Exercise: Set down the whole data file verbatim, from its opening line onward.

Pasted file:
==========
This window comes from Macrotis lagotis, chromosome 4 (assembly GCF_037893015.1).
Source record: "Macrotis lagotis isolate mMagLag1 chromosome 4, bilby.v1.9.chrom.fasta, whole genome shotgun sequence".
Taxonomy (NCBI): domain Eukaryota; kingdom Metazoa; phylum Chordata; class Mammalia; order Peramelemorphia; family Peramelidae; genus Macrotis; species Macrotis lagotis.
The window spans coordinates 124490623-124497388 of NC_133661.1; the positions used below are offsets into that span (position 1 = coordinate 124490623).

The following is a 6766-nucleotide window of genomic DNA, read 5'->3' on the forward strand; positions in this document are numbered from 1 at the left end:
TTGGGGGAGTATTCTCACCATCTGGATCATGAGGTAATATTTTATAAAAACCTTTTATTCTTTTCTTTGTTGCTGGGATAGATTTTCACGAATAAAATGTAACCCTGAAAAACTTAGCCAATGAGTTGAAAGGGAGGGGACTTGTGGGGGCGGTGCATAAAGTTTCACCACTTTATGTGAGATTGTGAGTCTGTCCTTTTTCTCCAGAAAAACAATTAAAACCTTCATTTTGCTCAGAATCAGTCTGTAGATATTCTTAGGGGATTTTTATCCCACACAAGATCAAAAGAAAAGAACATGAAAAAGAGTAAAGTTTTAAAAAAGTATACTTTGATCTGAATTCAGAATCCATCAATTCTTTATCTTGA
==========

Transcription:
This window comes from Macrotis lagotis, chromosome 4 (assembly GCF_037893015.1).
Source record: "Macrotis lagotis isolate mMagLag1 chromosome 4, bilby.v1.9.chrom.fasta, whole genome shotgun sequence".
Taxonomy (NCBI): domain Eukaryota; kingdom Metazoa; phylum Chordata; class Mammalia; order Peramelemorphia; family Peramelidae; genus Macrotis; species Macrotis lagotis.
The window spans coordinates 124490623-124497388 of NC_133661.1; the positions used below are offsets into that span (position 1 = coordinate 124490623).

The following is a 6766-nucleotide window of genomic DNA, read 5'->3' on the forward strand; positions in this document are numbered from 1 at the left end:
TTGGGGGAGTATTCTCACCATCTGGATCATGAGGTAATATTTTATAAAAACCTTTTATTCTTTTCTTTGTTGCTGGGATAGATTTTCACGAATAAAATGTAACCCTGAAAAACTTAGCCAATGAGTTGAAAGGGAGGGGACTTGTGGGGGCGGTGCATAAAGTTTCACCACTTTATGTGAGATTGTGAGTCTGTCCTTTTTCTCCAGAAAAACAATTAAAACCTTCATTTTGCTCAGAATCAGTCTGTAGATATTCTTAGGGGATTTTTATCCCACACAAGATCAAAAGAAAAGAACATGAAAAAGAGTAAAGTTTTAAAAAAGTATACTTTGATCTGAATTCAGAATCCATCAATTCTTTATCTTGA